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Rehab Distal Radius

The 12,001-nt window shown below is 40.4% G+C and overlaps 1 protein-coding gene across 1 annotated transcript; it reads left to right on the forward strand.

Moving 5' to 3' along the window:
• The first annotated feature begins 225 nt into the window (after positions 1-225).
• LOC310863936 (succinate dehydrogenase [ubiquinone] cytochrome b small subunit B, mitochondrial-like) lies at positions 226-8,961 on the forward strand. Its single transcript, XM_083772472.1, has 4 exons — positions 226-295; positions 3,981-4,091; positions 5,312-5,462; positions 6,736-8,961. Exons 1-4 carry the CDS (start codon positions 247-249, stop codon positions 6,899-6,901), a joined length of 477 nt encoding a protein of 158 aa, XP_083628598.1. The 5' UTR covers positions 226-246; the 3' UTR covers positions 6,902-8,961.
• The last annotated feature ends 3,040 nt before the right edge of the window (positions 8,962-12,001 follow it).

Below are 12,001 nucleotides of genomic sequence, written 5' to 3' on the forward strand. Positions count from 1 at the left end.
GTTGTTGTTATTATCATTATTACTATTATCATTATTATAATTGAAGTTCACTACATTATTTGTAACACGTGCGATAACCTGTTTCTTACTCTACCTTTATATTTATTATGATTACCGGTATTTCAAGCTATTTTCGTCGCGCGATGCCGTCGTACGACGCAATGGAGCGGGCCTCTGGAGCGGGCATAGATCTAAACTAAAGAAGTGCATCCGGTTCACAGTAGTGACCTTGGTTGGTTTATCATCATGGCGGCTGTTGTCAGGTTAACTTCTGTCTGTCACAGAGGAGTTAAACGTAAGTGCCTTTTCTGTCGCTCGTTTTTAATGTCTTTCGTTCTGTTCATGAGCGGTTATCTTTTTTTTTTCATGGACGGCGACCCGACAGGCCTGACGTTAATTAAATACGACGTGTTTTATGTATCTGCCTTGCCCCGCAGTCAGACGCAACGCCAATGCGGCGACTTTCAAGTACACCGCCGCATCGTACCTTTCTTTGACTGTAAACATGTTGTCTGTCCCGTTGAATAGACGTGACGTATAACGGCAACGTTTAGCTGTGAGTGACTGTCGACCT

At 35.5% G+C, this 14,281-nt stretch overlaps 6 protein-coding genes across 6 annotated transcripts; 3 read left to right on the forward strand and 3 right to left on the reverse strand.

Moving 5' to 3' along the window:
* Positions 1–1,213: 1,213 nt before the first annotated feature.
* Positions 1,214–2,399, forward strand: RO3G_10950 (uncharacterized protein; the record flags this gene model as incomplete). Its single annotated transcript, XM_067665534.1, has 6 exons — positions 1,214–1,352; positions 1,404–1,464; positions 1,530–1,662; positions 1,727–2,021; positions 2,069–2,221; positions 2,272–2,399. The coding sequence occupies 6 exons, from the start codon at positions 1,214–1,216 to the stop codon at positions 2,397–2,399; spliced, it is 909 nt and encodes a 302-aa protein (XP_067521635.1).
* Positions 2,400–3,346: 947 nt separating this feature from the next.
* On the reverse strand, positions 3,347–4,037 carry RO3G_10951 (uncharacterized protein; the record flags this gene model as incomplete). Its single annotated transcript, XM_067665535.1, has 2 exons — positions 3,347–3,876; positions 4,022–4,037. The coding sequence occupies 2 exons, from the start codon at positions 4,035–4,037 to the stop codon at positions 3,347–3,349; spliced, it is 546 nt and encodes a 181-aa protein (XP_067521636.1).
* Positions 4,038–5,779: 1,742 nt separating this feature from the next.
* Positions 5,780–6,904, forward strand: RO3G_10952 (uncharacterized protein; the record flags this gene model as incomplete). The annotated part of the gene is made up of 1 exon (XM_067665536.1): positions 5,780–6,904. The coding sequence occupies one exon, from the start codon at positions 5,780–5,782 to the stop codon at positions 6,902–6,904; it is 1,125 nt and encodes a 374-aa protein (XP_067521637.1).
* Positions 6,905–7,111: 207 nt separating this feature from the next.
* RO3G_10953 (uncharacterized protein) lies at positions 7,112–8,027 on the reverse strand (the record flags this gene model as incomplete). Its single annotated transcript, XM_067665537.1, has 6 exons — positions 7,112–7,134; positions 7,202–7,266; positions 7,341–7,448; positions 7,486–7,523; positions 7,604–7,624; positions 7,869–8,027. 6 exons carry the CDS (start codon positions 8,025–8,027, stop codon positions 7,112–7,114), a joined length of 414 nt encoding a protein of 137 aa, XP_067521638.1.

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Hand Clin 21 (2005) 455–468 Rehabilitation of Distal Radius Fractures: A Biomechanical Guide David J. Slutsky, MD, FRCS(C)*, Mojca Herman, MA, OTR/L, CHT 3475 Torrance Blvd., Ste. F, Torrance, CA 90503, USA Watson-Jones pointed out that a fracture is a soft tissue injury that happens to involve the bone [1]. One must keep in mind that the soft tissue envelope greatly influences the final functional result, even though all of the initial attention may be focused on the fracture position. The inflammatory cascade that results in edema, pain, and joint stiffness must be treated aggressively and concomitantly with the bony injury. Distal radius fractures range from simple extra-articular fractures to daunting complex multi-fragmented fracture dislocations. Extra-articular and minimally displaced intra-articular fractures often can be treated with closed reduction and cast application. Comminuted extra-articular and displaced intraarticular fractures often require more rigid fixation. The basic science behind fracture healing and the inflammatory response is reviewed in this article, with a mind to the rehabilitation forces that can be applied during various stages of the healing process. Basic fracture healing The major factors determining the mechanical environment of a healing fracture include the rigidity of the selected fixation device, the fracture configuration, the accuracy of fracture reduction, and the amount and type of loading at the fracture gap [2]. The fracture site stability may be enhanced artificially by a variety of external or internal means that includes cast treatment, pins, external fixation, and plates. Fracture healing under unstable or flexible fixation typically occurs by callus formation. This applies to cast treatment with or without supplemental pin fixation and external fixation. The sequence of callus healing can be divided into four stages [3]. The stages overlap and are determined arbitrarily as follows. Inflammation (1–7 days) Immediately after a fracture there is hematoma formation and an inflammatory exudate from ruptured vessels. The fracture fragments are freely movable at this point. Soft callus (3 weeks) This corresponds roughly to the time that the fragments are no longer freely moving. By the end of this stage there is enough stability to prevent shortening, although angulation at the fracture site still can occur. Hard callus (3–4 months) The soft callus is converted by enchondral ossification and intramembranous bone formation into a rigid calcified tissue. This phase lasts until the fragments are united firmly by new bone. Remodeling This stage begins once the fracture has united solidly and may take from a few months to several years. Four biomechanical stages of fracture healing also have been defined: stage I, failure through original fracture site, with low stiffness; stage II, failure through original fracture site, with high stiffness; stage III, failure partially through original fracture site and partially through intact hand.theclinics.com * Corresponding author. E-mail address: [email protected] (D.J. Slutsky). 0749-0712/05/$ - see front matter Ó 2005 Elsevier Inc. All rights reserved. doi:10.1016/j.hcl.2005.01.004 456 SLUTSKY & HERMAN bone, with high stiffness; and stage IV, failure entirely through intact bone, with high stiffness. These data help determine the level of activity that is safe for patients with a healing fracture [4]. The distal radius is composed largely of cancellous metaphyseal bone. Bone healing in cortical and cancellous bone is qualitatively similar, but the speed and reliability of healing is generally better in cancellous bone because of the comparatively large fracture surface [5]. Most extra-articular fractures heal by 3–5 weeks after injury [6]. For distal radius fractures, stage I would correspond roughly to the initial 4 weeks or the soft callus phase. Protection of the fracture from excessive force is needed to prevent shortening and angulation. Stage II would coincide with the 4–8-week time period. The period beyond 8 weeks would represent stages III and IV in which the fracture has united clinically and can tolerate progressive loading. Fracture site forces Movement of the bone fragments depends on the amount of external loading, stiffness of the fixation device, and stiffness of the tissue bridging the fracture. The initial mechanical stability of the bone fixation should be considered an important factor in clinical fracture treatment [7]. The physiologic forces with wrist motion have been estimated to lie between 88–135 Newtons (N) [8,9]. Eighty-two percent of the loads across the wrist are transmitted through the distal radius [10]. Cadaver studies have demonstrated that for every 10 N of grip force, 26 N is transmitted through the distal radius metaphysis. Given that the average male grip force is 463 N [11] or 105 psi (1 lb of force = 4.48 N), this would imply that up to 2410 N of force could be applied to the distal radius during power gripping [12]. Previous studies of radius osteotomies showed that plates fail at 830 N [13]. External fixators compress as much as 3 mm under a 729 N load [14]. To prevent a failure of fixation the grip forces during therapy should remain less than 159 N (36 psi) for plates and less than 140 N (31 psi) for external fixators during the initial 4 weeks [13,14]. Gripping and strengthening exercises should be delayed until there is some fracture site healing. When a bone fractures, the stored energy is released. At low loading speeds the energy can dissipate through a single crack. At high loading speed the energy cannot dissipate rapidly enough through a single crack. Comminution and extensive soft tissue damage occur [15]. Fractures that exhibit multiple fracture lines are thus inherently more unstable because of the greater energy absorption at the time of injury. The difference in stability between an undisplaced fracture and a displaced fracture with comminution is significant and dictates a slower pace of fracture site loading during rehabilitation. Biochemical response to injury The basic response to injury at the tissue level is well known. It consists of overlapping stages, including an inflammatory phase (1–5 days), a fibroblastic phase (2–6 weeks), and a maturation phase (6–24 months) [16]. Following a fracture there is bleeding from disrupted vessels, which leads to hematoma formation. Several chemical mediators, including histamine, prostaglandins, and various cytokines are released from damaged cells at the injury site, inciting the inflammatory cascade [17,18]. The resultant extravasation of fluid from intact vessels causes tissue swelling [19]. Edema fluid Simple hand edema is a collection of water and electrolytes. It is precipitated by myriad events, such as limb immobilization or paralysis, axillary lymph node disorders, and thoracic outlet compression. Edema restricts finger motion by increasing the moment arms of skin on the extensor side and by direct obstruction on the flexor side. Since the work that is needed to effect a joint angle change is dependent upon the product of the tissue pressure and the volumetric change during angulation, there is an increase in the muscular force that is necessary to bend a swollen finger. Compression, repeated finger flexion, and dynamic splinting redistribute this fluid to areas with lower tissue pressure. This allows the skin to lie closer to the joint axis, which decreases the effort needed for finger flexion [20]. Inflammatory hand edema has the same mechanical effects as simple edema and is treated in a similar fashion. The consequences of neglect, however, are dire. The swelling that occurs after wrist trauma as a part of the inflammatory response consists of a highly viscous protein laden exudate. This exudate leaks from capillaries and contains fibrinogen. In many instances the fibrin network is resorbed by approximately 7–10 days. Other times the fibrinogen is polymerized into fibrin, which becomes a lattice work for invading REHABILITATION OF DISTAL RADIUS FRACTURES 457 fibroblasts. The fibroblasts produce collagen, which, if the part is immobilized, forms a randomly oriented, dense interstitial scar that obliterates the normal gliding surfaces [21]. The excessive fibrosis also impedes the flow of lymphatic fluid [22], which perpetuates the edema (Box 1). Tendon gliding Much of the work on tendon gliding has been applied to tendon repairs. The information gleaned from this work, however, has therapeutic implications with regard to distal radius fractures (Box 2). The dorsal connective tissue of the thumb and phalanges forms a peritendinous system of collagen lamellae that provides gliding spaces for the extensor apparatus [24–26]. The extensor retinaculum is divided into six to eight separate osteofibrous gliding compartments. Within the tunnels and proximal and distal to it, the extensor tendons are surrounded by a synovial sheath [27]. The flexor tendons are surrounded similarly by a synovial bursa and pass through a clearly defined pulley system. Hyaluronic acid is secreted from cells lining the inner gliding surfaces of the extensor retinaculum and the annular pulleys [28,29]. The hyaluronate serves to decrease the friction force or gliding resistance at the tendon pulley interface through boundary lubrication [30]. This in turn influences the total work of finger flexion [31]. Fracture hematoma can interfere with this boundary lubrication. Injury to the gliding surfaces by fracture fragments or surgical hardware can affect tendon excursion and can lead to adhesions. Adhesions also can occur in nonsynovial regions such as the flexor mass of the forearm and can restrict the muscle’s gliding and lengthening properties [32]. Differential tendon gliding and active finger flexion are necessary to restore range of motion. Box 2. Tendon gliding exercises Immobilized wrist  Straight position (MP, PIP, and DIP joints extended)  Platform position (MP joints flexed, PIP and DIP joints extended)  Straight fist (MP and PIP joints flexed, DIP joints extended)  Hook fist (MP joints extended, PIP and DIP joints flexed)  Full fist (MP, PIP, and DIP joints flexed) Mobile wrist  Synergistic wrist flexion and finger extension  Synergistic wrist extension and finger flexion  Active and passive finger extension with wrist extended >21(  Active and passive thumb extension with wrist neutral in ulnar deviation Tendon excursion Wehbe and Hunter studied the in vivo flexor tendon excursion in the hand. With the wrist in neutral, the superficialis tendon achieved an excursion of 24 mm and the profundus tendon 32 mm. The flexor pollicis longus excursion was 27 mm. When wrist motion was added, the amplitude of the superficialis became 49 mm, the profundus tendon, 50 mm, and the flexor pollicis longus tendon, 35 mm [33,34]. Passive proximal interphalangeal (PIP) flexion results in more flexor tendon excursion than distal interphalangeal (DIP) flexion [35]. This knowledge formed the basis for an exercise program including three basic fist positions: hook, fist, and straight fist, which allows the flexor tendons to glide to their maximum potential [36]. Synergistic wrist extension and finger flexion increase passive flexor tendon excursion by generating forces that pull the tendon through the pulley system [37]. Extensor tendon gliding can be facilitated by extending the wrist more than 21(. This allows the extensor tendons to glide with little or no tension in zones 5 and 6 [38]. Similarly, positioning the wrist close to neutral with some ulnar deviation minimizes friction in the extensor pollicis longus sheath [39]. Box 1. Edema management Acute edema  Compression, elevation  Active/passive finger motion  Icing  Retrograde massage Chronic edema  Jobst intermittent compression unit (Jobst Co.; Toledo, OH); ratio of inflation to deflation time is 3:1 [23] 458 SLUTSKY & HERMAN Immobilization There is a constant turnover and remodeling of tissue components. Collagen in particular is absorbed and then laid down again with updated length, strength, and new bonding patterns in response to stress. The periarticular tissue adaptively shortens if immobilized in a shortened position, which leads to clinical joint stiffness [40]. This tissue includes the skin, ligaments, capsule, and the neurovascular structures [41]. To restore the length of the shortened tissue, one must hold the tissue in a moderately lengthened position for significant time so that it grows. Growth takes a matter of days, and the stimulus (ie, splinting) needs to be continuous for hours at a time to be most effective. gains in length. Further attempts at rapid lengthening exceed the fiber’s elastic limit, causing microscopic tearing, bleeding, and inflammation. This leads to fibrin deposition with secondary interstitial fibrosis, which may result in further contracture [20]. If the stretching force is applied slowly, the collagen microfibrils have time to slide past one another. This slippage (or creep) allows the polymer chains to recoil. The tissue now has been lengthened permanently (plastic behavior) together with lessening of the tension over time (stress relaxation). If the same tissue is held in a slightly lengthened position for a period of hours or days, the collagen fibers are absorbed then laid down again with modified bonding patterns, without creep or inflammation. Brand refers to this as growth rather than stretch [20]. Types of splints The principles of splinting exploit the biomechanical properties of tissue to overcome contracture and regain joint motion following injury. The types of splints may be grouped as follows:  Static: Rigid splints used for immobilization. Restrict unwanted arcs of motion (Fig. 1A,B).  Serial static: Serial application of plaster casts. Relies on tissue growth [45].  Dynamic: Continuous load applied through elastic bands or springs. Relies on timedependent material property creep. The dynamic force continues as long as the elastic component can contract, even beyond the elastic limit of the tissue (Fig. 2A,B).  Static-progressive: Static progressive stretch. Relies on the principle of stress-relaxation [46]. Construction is similar to dynamic splints except these splints use nonelastic components, such as nylon fishing line, turnbuckles, and splint tuners. Once the joint position and tension are set, the splint does not continue to stress the tissue beyond its elastic limit [47]. As the tissue lengthens, the wearer adjusts the joint position to the new maximum tolerable length (Fig. 3A–C). Fracture rehabilitation For the purposes of rehabilitation it is useful to consider the stability of the distal radius fracture site in three phases, which in turn guides the therapist as to the loads that can be placed across the fracture site. When internal or external fixation is used, the loads placed on the fracture site Tissue biomechanics Stress is the load per unit area that develops in a structure in response to an externally applied load. Strain is the deformation or change in length that occurs at a point in a structure under loading [42]. Various materials have an elastic region whereby there is no permanent deformation of the material after the load is removed, eg, a rubber band. When the point of no return is exceeded (the yield point), there is permanent deformation of the material, eg, bending a paper clip until it deforms. Collagen contributes up to 77% of the dry weight of connective tissue. The fibers are brittle and can elongate only 6%–8% before rupturing [43]. Elastin comprises only 5% of the soft tissue weight, but it can elongate 200% without deformity [44]. Viscosity is the property of a material that causes it to resist motion in an amount proportional to the rate of deformation. Slower lengthening generates less resistance. Any tissue whose mechanical properties depend on the loading rate is said to be viscoelastic. Biologic tissue is viscoelastic in that it has elastic properties but also demonstrates viscosity at the same time. Skin and connective tissue is a polymer of loosely woven strands of elastin and coiled collagen chains. With the initial application of tension, little force is needed for skin elongation. The elastin and the collagen chains are unfolding and aligning with the direction of the stress rather than stretching per se. When all of the fibers are lined up parallel to the line of pull, the tissue becomes stiff. Each fiber is uncoiled and can elongate only 6%–8%. A much greater force now produces minimal additional REHABILITATION OF DISTAL RADIUS FRACTURES 459 Fig. 1. Restrictive splint. (A) Above elbow splint restricts wrist motion and forearm pronation and supination. (B) Splint does allow elbow flexion and extension. may be adjusted accordingly. A rough knowledge of the intrinsic or augmented fracture site stability and the expected forces that are generated during therapy are necessary to minimize fracture site deformity (see section on fracture site forces). Phase I This phase is defined by low fracture site stiffness (stage I; see section on basic fracture healing). The wrist splints used at this stage are static and are used for immobilization to limit unwanted motion, to prevent displacement at the fracture site, and to prevent or correct joint contractures. Protected wrist motion is initiated in this phase. Phase II This phase is characterized by increasing fracture site stiffness that should be able to withstand the forces generated with light strengthening and dynamic/static progressive wrist splinting (stage II). Phase III In this phase there is sufficient fracture site stability to tolerate the loads generated during gripping and lifting (stages III and IV). Dynamic/ static progressive wrist splinting continues until motion plateaus. South Bay Hand Surgery Center protocol Controlled and progressive joint mobilization following trauma has been shown to give superior results to immobilization [48]. The biochemical and biomechanical events that occur during fracture healing provide the underlying foundation for the rehabilitation program following a distal radius fracture. The therapy protocol for regaining finger motion is tiered and instituted immediately in all patients (Box 3). Tendon gliding exercises and passive finger motion with the wrist neutral are started immediately, because there are no Fig. 2. Dynamic splints. (A) Dynamic supination splint relies on elastic band tension. (From Kleinman WB, Graham TJ. The distal radioulnar joint capsule: clinical anatomy and role in posttraumatic limitation of forearm rotation. J Hand Surg [Am] 1998;23:588–99; with permission.) (B) Dynamic PIP flexion splint added to allow simultaneous finger and forearm splinting. 460 SLUTSKY & HERMAN Fig. 3. Static progressive splints. (A) Static progressive wrist flexion splint. (B) Static progressive PIP extension splint. (C) PIP and DIP flexion strap used to regain DIP motion. Note that it cannot increase PIP motion beyond 90( because of its vector force. biomechanical concerns regarding phalangeal stability. Dynamic and static progressive splinting are instituted early if necessary, based on the observation that the total active finger motion typically plateaus by 3 months [49]. In the authors’ experience, static progressive splinting of the fingers is more painful and hence is instituted only after no further gains are seen with dynamic splinting. Wrist motion is initiated at different times depending on the fracture site stability and the type of splinting or fixation (Box 4). Patient factors, such as age, bone density, pain tolerance, and systemic disease may influence significantly the pace of therapy, which should be adjusted accordingly. Synergistic wrist and finger motion for tendon excursion are started in tandem with wrist motion (see Box 2). Forceful gripping is delayed until there is some fracture site healing. because of the intervening soft tissue. A cast relies on three-point fixation to maintain the fracture position. If the wrist is casted in a flexed and ulnar deviated position, a component of ligamentotaxis is also in play. The initial focus of therapy is directed toward reestablishing finger motion. Active finger motion should be gentle and not pushed early on, because the flexed and ulnar deviated wrist position relaxes the flexor tendons and tightens the extensors, making it painful to make a fist. Displaced fractures often are associated with more soft tissue trauma, which leads to more swelling and slower healing. The loss of the immobilizing soft tissue envelope around the bones also leads to greater fracture site instability. In these cases it may be necessary to delay strengthening exercise as well as dynamic splinting of the wrist. Rehabilitation  Week 1–6: finger rehabilitation protocol  Week 6–8 (after cast removal): phase I wrist exercises  Week 8–10: phase II wrist exercise  >10 weeks: phase III wrist exercises Procedure-specific treatment Cast treatment Cast treatment is nonrigid fixation: it reduces fracture site mobility but does not abolish it REHABILITATION OF DISTAL RADIUS FRACTURES 461 Box 3. Finger rehabilitation protocol Day 1–7  Individual passive and active finger and thumb motion  Thumb opposition exercises  Intrinsic muscle stretching exercises  Aggressive edema management (see Box 1)  Tendon gliding exercises (see Box 2) Week 2–4  Dynamic PIP flexion splint if passive PIP flexion <60(  Switch to PIP flexion strap after >80( of passive PIP flexion achieved  Dynamic MP flexion splint if passive MP flexion <40(  Dynamic PIP and DIP flexion strap if passive DIP flexion <40(  Intrinsic muscle tightness: dynamic PIP flexion splint with MP blocked in full extension Week 4–8  Switch to static progressive PIP splint if flexion is still <60(  Switch to static progressive MP splint if flexion is still <40(  Dynamic/static progressive PIP extension splint if PIP flexion contracture >30(  Dynamic MP extension splint if MP flexion contracture >30(  Dynamic/static progressive thumb opposition splint if opposition >2 cm from fifth MPJ After week 8  Home splinting until motion plateaus Box 4. Wrist rehabilitation protocol Phase I: low fracture site rigidity  Custom or noncustom below-elbow splint  Gentle active and passive wrist flexion/ extension, pronation/supination Phase II: intermediate fracture site rigidity  Add dynamic/static progressive splinting if wrist flexion <30(  Add dynamic/static progressive splinting if wrist extension <30(  Dynamic/static progressive supination splinting if <60(  Dynamic/static progressive pronation splinting if <60(  Address functional activities, light strengthening Phase III: high fracture site rigidity  Progressive strengthening exercises  Home splinting until motion plateaus static progressive elbow extension splints if elbow flexion contracture is >30( at 8 weeks.  Satisfactory results can be achieved with a home program in uncomplicated Colles fractures [50]. Intrafocal pinning Intrafocal pinning is indicated in unstable extra-articular distal radius fractures. Intrafocal pinning, however, does not provide rigid fixation. Supplemental cast or splint immobilization is necessary for 4–6 weeks; otherwise, early wrist motion may produce pain and dystrophy. The therapy protocol differs little from cast treatment alone, but there are added requirements for pin site care. Typically K-wires are introduced through the snuffbox, where injury and irritation of the superficial radial nerve branches (SRN) are common [51]. Pin site interference with thumb or finger extensors requires added emphasis on thumb opposition and extensor tendon gliding exercises (see Box 2). If comminution involves more than two cortices or if the patient is older than 55 years of age, there is a high likelihood of subsequent fracture collapse [52]. In these cases supplemental external fixation or a spanning bridge plate may be used. Wrist motion therefore is delayed until after fixator/plate removal. Special considerations  Ensure the cast does not block thumb and finger metacarpophalangeal (MP) flexion creases to minimize collateral ligament contracture/intrinsic tightness.  Avoid wrist hyperflexion in the cast. Bivalve/ remove cast with any signs of acute carpal tunnel syndrome (may require additional fixation).  If an above-elbow cast is used, regaining forearm rotation is more difficult. Institute 462 SLUTSKY & HERMAN Rehabilitation  Week 1–6: finger rehabilitation protocol  Week 6–8 (after pin removal): phase I exercises  Week 8–10: phase II exercises  >10 weeks: phase III wrist exercises Special considerations  Pin site care  After pin removal Superficial radial nerve (SRN) desensitization Ulnar deviation exercises (with radial sided pins) External fixation External fixation may provide improved wrist motion through less interference with the soft tissue envelope [53]. External fixation is considered flexible fixation. Regardless of the type of external fixator, callus development is the overriding element providing the rigidity of the fixator–bone system [37]. The stability of fixation can be enhanced significantly through the addition of 0.62 percutaneous K-wires, which approaches the rigidity of a 3.5-mm dorsal AO plate (Synthes, Inc.; Paoli, PA) [54,55]. With intra-articular fractures, increasing the rigidity of the fixator does not increase appreciably the rigidity of fixation of the individual fragments [56]. Augmentation with percutaneous K-wire fixation reduces the dependence on ligamentotaxis to position the fragment and significantly increases the stability of the construct, especially when the K-wire is attached to an outrigger [9]. Pitfalls of ligamentotaxis External fixators may be applied in a bridging or nonbridging manner. Bridging external fixation relies on ligamentotaxis. Wrist distraction combined with hand swelling predisposes toward extensor tightness, which mandates an emphasis on MP to DIP flexion exercises. If necessary a dynamic MP flexion splint is applied while the fixator is still in place (Fig. 4). Added extensor tendon stretch is accomplished by strapping the PIP and DIP joints in full flexion while using the dynamic MP flexion splint. Overdistraction of the wrist leads to intrinsic tightness and subsequent clawing of the fingers [57]. The index finger extensor tendons are especially sensitive to this and act as an early sentinel warning device. Patients with external fixators often keep their forearms in pronation, which may lead to contractures of the distal radioulnar joint [58]. Distraction, flexion, and locked ulnar deviation of the external fixator should be avoided, because they encourage pronation contractures and may predispose to acute carpal tunnel syndrome (Fig. 5A). Ideally the wrist should be positioned in mild extension, which relaxes the extensor tendons and facilitates finger flexion [57]. This often requires augmentation with percutaneous K-wire fixation of the fracture (Fig. 5B). Dynamic or static progressive supination splinting can be effective and should be instituted soon after fixator removal [59]. Because ligaments are viscoelastic, there is a gradual loss of the initial distraction force applied to the fracture site. The initial immediate improvement in radial height, inclination, and volar tilt are decreased significantly by the time of fixator removal [60]. For this reason, light gripping exercises or using the hand for activities of daily living (ADL) should not be encouraged in the initial 4 weeks, with fracture site loading being limited to <31 psi [12]. Nonbridging fixators allow the institution of early wrist motion (Fig. 6A,B). In these cases therapy includes the addition of early wrist flexion and extension in addition to the finger exercises. Radial deviation usually is blocked by the fixator itself, and ulnar deviation exerts traction on the fixator pin sites, which is painful. Simple extraarticular fractures can tolerate the earlier onset of loading as compared with comminuted extraarticular fractures. When nonbridging external fixation is used for complex intra-articular Fig. 4. Dynamic MP flexion splint. This splint is converted easily to a static progressive splint by using a nonelastic nylon line and substituting a splint tuner for the post. REHABILITATION OF DISTAL RADIUS FRACTURES 463 Fig. 5. External fixation. (A) Note the marked wrist flexion, which should be avoided. (B) Augmentation with K-wires allows external fixation with mild wrist extension. fractures, articular incongruity is common [61]. This may be prevented by use of custom designed fixators with dorsal outriggers (Fig. 7). Rehabilitation Bridging external fixator  Week 1–6: finger rehabilitation protocol  Week 6–8 (after fixator removal): phase I wrist exercises  Week 8–10: phase II wrist exercises  >10 weeks: phase III wrist exercises Special considerations  Pin site care  Aggressive MP flexion; add dynamic MP flexion splint if MP flexion <40( by 2 weeks  Intrinsic tightness stretching; add dynamic intrinsic tightness splint as needed (MP extended, PIP/DIP flexed)  After pin removal SRN desensitization Ulnar deviation exercises (with radial sided pins) Fig. 6. Nonbridging external fixator. (A) Nonbridging application of an external fixator. (B) Fracture position is maintained without spanning the joint. 464 SLUTSKY & HERMAN Initially the plate bears all the stress; hence, the rehabilitation forces must not exceed their tolerance. As healing progresses the plate load shares until the fracture is healed and bears almost the entire stress [66]. Feedback from the operating surgeon is necessary as to the stability of fixation before instituting wrist motion and gripping, especially when there is significant intra-articular comminution. Dorsal plating Fig. 7. Custom nonbridging external fixator with dorsal outrigger bar. Nonbridging external fixator  Week 1–6: finger rehabilitation protocol; phase I wrist exercises  Week 6–10 (after fixator removal): phase II wrist exercises  >10 weeks: phase III exercises Newer low profile dorsal plate designs were greeted with much enthusiasm [67,68]. Extensor tendon irritation is still a problem [69,70]. Rapid tendon acceleration through preload has been proposed as one method to maximize extensor tendon excursion [71]. Rehabilitation  Week 1–4: finger rehabilitation protocol; phase I wrist exercises  Week 4–8: phase II wrist exercises  >8 weeks: phase III exercises Special considerations  Emphasize extensor tendon gliding (see Box 2)  Emphasize wrist flexion  Suspect extensor pollicus longus (EPL) impingement/entrapment with resistant thumb extensor tightness Volar plating Volar fixed angle plating is currently in vogue [72]. Proponents of this procedure cite improved fracture stability and better soft tissue coverage of the implant. Normal wrist extension may be difficult to regain, which has led some to recommend splinting the patient’s wrist in 30( of extension between therapy sessions [71]. Dynamic or static progressive splints may be used if needed. Flexor tendon tightness may occur. This should be treated with dynamic MP extension splinting combined with static extension splinting of the PIP and DIP joints, while the wrist is incrementally brought from neutral to extension. Rehabilitation  Week 1–4: finger rehabilitation protocol; phase I wrist exercises  Week 4–8: phase II wrist exercises  Late (>8 weeks): phase III exercises Plate fixation Rigid fixation of fractures by plating alters the biology of fracture healing. When motion is abolished completely between fracture fragments, no callus forms [62]. This has been termed direct healing, whereby osteons directly bridge the fracture gap to regenerate bone, and the fracture heals by remodeling [63]. Conventional plate fixation relies on friction between the plate and bone interface for stability and the dynamic compression properties of the plate, which preload the fracture site [64]. In general, plate fixation allows earlier loading of the fracture site. Newer locking plates act by splinting the fracture site without compression, resulting in flexible elastic fixation and stimulation of callus formation. Locking plates do not require friction to secure the plate to the bone. Comminuted diaphyseal or metaphyseal fractures are suited particularly to bridging fixation using locked plates [65]. Fragment-specific fixation (TriMed, Inc.; Valencia, CA) relies on a combination of low profile pin plates with a variety of flexible wire form buttress plates. The pin plates usually are applied dorsoradially underneath the first extensor compartment and dorsoulnarly between the finger extensors and the extensor digiti minimi, although volar applications are not uncommon. REHABILITATION OF DISTAL RADIUS FRACTURES 465 Fig. 8. Volar perspective, 3-D CT reconstruction of a right distal radius malunion. (A) The distal fragment is pronated (arrow) at the fracture site (*), which blocks supination at the distal radioulnar joint. S, scaphoid; L, lunate; T, triquetrum. (B) Clinical photograph showing attempted supination on the right. Special considerations  Suspect FPL entrapment with resistant thumb flexor tightness Fragment-specific fixation Same as for dorsal and volar plate fixation: hardware irritation of the first extensor compartment tendons and the finger extensors may occur from pins backing out. Emphasize thumb/finger extension with dynamic splinting as necessary. Combined fixation Some intra-articular fractures are so inherently unstable that combined internal and external fixation is necessary for the initial 6 weeks. In these instances strengthening exercises may need to be delayed longer than usual because of the risk for displacing the articular fragments. Combined volar and dorsal plating may devascularize bone fragments, which also may contribute to these delays. In these complex fractures it is important to have frequent communication with the treating surgeon together with a review of the radiographs before loading the fracture site. Rehabilitation  Same as for plate or external fixation, although fracture site loading may be delayed as necessary Combined radius and scaphoid fixation  Same as for plate or external fixation Special considerations  Variable delay in implementing wrist motion with carpal fracture–dislocation  Delay strengthening until there is evidence of scaphoid union by CT scan Causes of treatment failures There are a large number of extrinsic tendons crossing the fracture site. Dorsal angulation of >30( and radial angulation >10( greatly affects the moment arms and subsequently the excursion and strength of these tendons [73]. If joint malalignment is the etiology of loss of forearm rotation, then continued therapy is of no benefit (Fig. 8A,B). Biomechanical studies have demonstrated that radial shortening 10 mm caused a 47% pronation loss and a 27% supination loss [74]. More than 10( of dorsal tilt leads to a dorsal carpal shift with compressive forces. This leads to feelings of pain and insecurity with gripping and difficulties with ADL [75]. More Fig. 9. Malunited Colle’s fracture. Note the marked dorsal tilt of the joint surface with dorsal migration of the carpus resulting in a secondary dorsal intercalated segmental instability pattern. 466 SLUTSKY & HERMAN severe dorsal tilt leads to a dynamic dorsal intercalated segmental instability (Fig. 9) [76]. Summary Fracture healing and surgical decision making are not always predictable. The suggested protocols are intended to be flexible rather than rigid to be responsive to patient progress and the fracture site stability. A methodologic approach to the rehabilitation following a distal radius fracture, based on a knowledge of the biology of fracture healing and biomechanics of fixation, may preempt some of the pitfalls associated with distal radius fracture healing. References [1] Watson-Jones R. Fractures and joint injuries. 4th edition. Vol. 1. Baltimore: Williams & Wilkins; 1955. 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